The government has issued a warning about the possibility of social and economic disruptions, as well as a loss of livelihoods, in various parts of the country due to El Nino.
El Nino refers to a climate phenomenon characterised by the periodic warming of Sea Surface Temperatures (SSTs) in the central and east-central Equatorial Pacific Ocean, leading to significant ocean-atmosphere interactions on a large scale.
Experts have observed that El Nino events occur irregularly at intervals of 2-7 years, with an average frequency of about once every 3-4 years.
These events are part of the El Nino Southern Oscillation (ENSO) cycle, which includes phases of warming (El Nino), cooling (La Nina), and neutral conditions.
El Nino has a direct impact on rainfall distribution in the tropics and can significantly influence weather patterns in Uganda during the September to December rainfall season.
Its presence can have long-lasting effects on weather patterns not only in Uganda but also in other parts of the world.
In a statement from the office of the Prime Minister, signed by Rogers Irumba Kaija on behalf of the permanent secretary, local governments, communities, and the general public are urged to take this early warning seriously.
He also advised District Disaster Management Committees and stakeholders at the district level to update and activate their multi-hazard district contingency plans.
Kaija further recommended conducting community sensitization, routine monitoring, assessments, including surveillance and reporting of disasters to the Office of the Prime Minister (OPM).
He emphasised that regularly acquiring weather and climate updates from the Uganda National Meteorological Authority (UNMA) and disseminating them to the communities is crucial.
Additionally, the committee should hold regular community meetings to keep the residents informed about the impact of El Nino.
Prepositioning emergency supplies in areas at high risk is essential for timely response in case of extreme weather events such as floods and landslides.
Collaboration with the Uganda Red Cross Action Teams (RCATS) is also encouraged.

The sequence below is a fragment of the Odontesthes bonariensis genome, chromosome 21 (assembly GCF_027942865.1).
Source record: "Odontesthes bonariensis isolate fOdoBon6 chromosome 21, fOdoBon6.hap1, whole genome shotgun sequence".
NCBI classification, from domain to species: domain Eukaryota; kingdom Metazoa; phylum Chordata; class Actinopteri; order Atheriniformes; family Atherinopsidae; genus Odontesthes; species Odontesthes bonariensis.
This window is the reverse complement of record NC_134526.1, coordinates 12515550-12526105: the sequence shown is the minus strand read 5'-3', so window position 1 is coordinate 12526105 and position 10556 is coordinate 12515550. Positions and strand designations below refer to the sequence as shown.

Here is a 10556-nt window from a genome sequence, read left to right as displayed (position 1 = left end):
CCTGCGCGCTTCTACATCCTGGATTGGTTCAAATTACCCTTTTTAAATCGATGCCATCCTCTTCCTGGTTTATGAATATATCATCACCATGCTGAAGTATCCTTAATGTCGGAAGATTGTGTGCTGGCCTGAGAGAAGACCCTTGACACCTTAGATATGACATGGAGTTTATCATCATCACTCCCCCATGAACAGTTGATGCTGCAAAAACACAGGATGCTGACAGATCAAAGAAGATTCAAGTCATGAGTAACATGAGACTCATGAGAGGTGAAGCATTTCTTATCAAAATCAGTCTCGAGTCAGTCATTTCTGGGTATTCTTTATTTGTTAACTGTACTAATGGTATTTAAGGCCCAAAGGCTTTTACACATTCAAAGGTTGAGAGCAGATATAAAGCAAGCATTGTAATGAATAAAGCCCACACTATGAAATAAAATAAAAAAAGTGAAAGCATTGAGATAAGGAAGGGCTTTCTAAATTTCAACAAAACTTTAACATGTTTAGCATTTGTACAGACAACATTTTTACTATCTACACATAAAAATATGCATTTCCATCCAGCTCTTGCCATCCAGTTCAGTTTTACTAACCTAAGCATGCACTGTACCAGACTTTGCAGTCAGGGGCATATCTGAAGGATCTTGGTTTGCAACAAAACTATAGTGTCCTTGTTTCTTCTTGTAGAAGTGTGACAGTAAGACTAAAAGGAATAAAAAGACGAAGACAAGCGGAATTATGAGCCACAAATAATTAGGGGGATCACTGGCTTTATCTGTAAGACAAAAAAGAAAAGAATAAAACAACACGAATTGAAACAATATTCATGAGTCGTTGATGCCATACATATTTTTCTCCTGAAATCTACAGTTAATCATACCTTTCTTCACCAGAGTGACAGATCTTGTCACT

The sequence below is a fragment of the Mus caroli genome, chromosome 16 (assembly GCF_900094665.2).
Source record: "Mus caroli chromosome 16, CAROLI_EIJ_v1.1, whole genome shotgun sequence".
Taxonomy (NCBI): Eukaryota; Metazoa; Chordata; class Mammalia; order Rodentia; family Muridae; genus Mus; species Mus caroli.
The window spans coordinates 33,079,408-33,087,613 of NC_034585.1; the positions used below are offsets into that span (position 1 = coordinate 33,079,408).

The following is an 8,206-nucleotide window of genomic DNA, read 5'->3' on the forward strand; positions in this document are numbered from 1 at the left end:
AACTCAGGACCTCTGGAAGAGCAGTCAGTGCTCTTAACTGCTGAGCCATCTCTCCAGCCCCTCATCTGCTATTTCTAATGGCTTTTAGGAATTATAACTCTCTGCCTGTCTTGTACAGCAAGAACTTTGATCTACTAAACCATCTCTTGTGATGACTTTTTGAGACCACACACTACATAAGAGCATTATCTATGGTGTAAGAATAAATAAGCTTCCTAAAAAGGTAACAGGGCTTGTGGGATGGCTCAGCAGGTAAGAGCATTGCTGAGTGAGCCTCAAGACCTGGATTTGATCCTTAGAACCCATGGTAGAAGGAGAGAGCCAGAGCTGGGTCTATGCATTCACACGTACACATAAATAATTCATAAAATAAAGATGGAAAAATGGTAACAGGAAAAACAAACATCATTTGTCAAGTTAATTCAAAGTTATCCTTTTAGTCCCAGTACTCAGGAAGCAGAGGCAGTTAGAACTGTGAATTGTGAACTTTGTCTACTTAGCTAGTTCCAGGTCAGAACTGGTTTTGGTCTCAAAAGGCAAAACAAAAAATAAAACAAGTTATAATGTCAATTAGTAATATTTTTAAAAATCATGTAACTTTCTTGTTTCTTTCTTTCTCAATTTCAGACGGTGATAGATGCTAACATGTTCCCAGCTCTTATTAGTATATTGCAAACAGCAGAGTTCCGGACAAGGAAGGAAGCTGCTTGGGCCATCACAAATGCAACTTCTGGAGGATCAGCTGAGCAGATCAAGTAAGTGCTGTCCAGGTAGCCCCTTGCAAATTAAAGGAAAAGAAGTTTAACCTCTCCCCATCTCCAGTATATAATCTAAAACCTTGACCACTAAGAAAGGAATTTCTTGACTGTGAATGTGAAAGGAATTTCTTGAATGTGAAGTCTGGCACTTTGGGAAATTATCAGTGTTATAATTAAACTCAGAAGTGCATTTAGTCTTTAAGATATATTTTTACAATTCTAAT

Communities are advised to engage in clean-up activities, such as de-silting and digging drainage channels, and to store food stock to mitigate shortages during periods of heavy rainfall.
As the intensity of rains increases, officials emphasised that communities in high-risk areas should relocate to safer, higher grounds and avoid crossing flooded or waterlogged sections.
Driving or riding during heavy downpours and on flooded roads should also be avoided.
Kaija stated, "Water harvesting facilities should be installed at household level and institutions. Passengers are advised to avoid using water transport during risky times. Taking shelter under trees should be avoided, and buildings in lightning-prone areas, including schools, hospitals, and churches, are advised to install lightning arrestors."
On September 1, 2023, the Uganda National Meteorological Authority (UNMA) issued a rainfall performance forecast for the period of September to December 2023.
The forecast indicated a likelihood of above-normal (enhanced) rainfall in several parts of the country, as depicted in the map below.
It was noted that El Nino would also influence climate conditions during the September to December 2023 rainfall season.
El Nino events in Uganda are often associated with heavy rainfall.
Given Uganda's vulnerability to weather-related hazards and associated disasters, and considering the El Nino alert from UNMA, it is anticipated that there is a potential for social and economic disruptions, as well as a loss of livelihoods, in most parts of the country.